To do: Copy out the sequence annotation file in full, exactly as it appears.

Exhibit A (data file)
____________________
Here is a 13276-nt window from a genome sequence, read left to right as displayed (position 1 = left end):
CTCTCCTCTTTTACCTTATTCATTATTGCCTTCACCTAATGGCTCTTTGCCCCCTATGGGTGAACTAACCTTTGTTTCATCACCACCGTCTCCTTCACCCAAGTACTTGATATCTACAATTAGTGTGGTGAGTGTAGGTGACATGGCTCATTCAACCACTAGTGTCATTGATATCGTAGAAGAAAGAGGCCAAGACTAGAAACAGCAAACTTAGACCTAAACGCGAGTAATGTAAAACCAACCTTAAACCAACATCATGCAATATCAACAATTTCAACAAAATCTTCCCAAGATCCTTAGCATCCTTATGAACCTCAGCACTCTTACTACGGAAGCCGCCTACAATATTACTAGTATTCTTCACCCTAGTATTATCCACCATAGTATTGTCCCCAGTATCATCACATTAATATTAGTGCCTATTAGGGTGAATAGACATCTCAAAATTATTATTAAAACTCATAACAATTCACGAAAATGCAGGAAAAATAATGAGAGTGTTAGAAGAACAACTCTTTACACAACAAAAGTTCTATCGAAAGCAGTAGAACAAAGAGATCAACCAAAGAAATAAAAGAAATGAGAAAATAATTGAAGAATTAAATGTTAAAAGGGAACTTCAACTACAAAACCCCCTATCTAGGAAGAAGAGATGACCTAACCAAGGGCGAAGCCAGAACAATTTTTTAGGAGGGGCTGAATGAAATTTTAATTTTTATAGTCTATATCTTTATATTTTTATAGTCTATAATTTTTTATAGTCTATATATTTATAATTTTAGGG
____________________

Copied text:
Here is a 13276-nt window from a genome sequence, read left to right as displayed (position 1 = left end):
CTCTCCTCTTTTACCTTATTCATTATTGCCTTCACCTAATGGCTCTTTGCCCCCTATGGGTGAACTAACCTTTGTTTCATCACCACCGTCTCCTTCACCCAAGTACTTGATATCTACAATTAGTGTGGTGAGTGTAGGTGACATGGCTCATTCAACCACTAGTGTCATTGATATCGTAGAAGAAAGAGGCCAAGACTAGAAACAGCAAACTTAGACCTAAACGCGAGTAATGTAAAACCAACCTTAAACCAACATCATGCAATATCAACAATTTCAACAAAATCTTCCCAAGATCCTTAGCATCCTTATGAACCTCAGCACTCTTACTACGGAAGCCGCCTACAATATTACTAGTATTCTTCACCCTAGTATTATCCACCATAGTATTGTCCCCAGTATCATCACATTAATATTAGTGCCTATTAGGGTGAATAGACATCTCAAAATTATTATTAAAACTCATAACAATTCACGAAAATGCAGGAAAAATAATGAGAGTGTTAGAAGAACAACTCTTTACACAACAAAAGTTCTATCGAAAGCAGTAGAACAAAGAGATCAACCAAAGAAATAAAAGAAATGAGAAAATAATTGAAGAATTAAATGTTAAAAGGGAACTTCAACTACAAAACCCCCTATCTAGGAAGAAGAGATGACCTAACCAAGGGCGAAGCCAGAACAATTTTTTAGGAGGGGCTGAATGAAATTTTAATTTTTATAGTCTATATCTTTATATTTTTATAGTCTATAATTTTTTATAGTCTATATATTTATAATTTTAGGG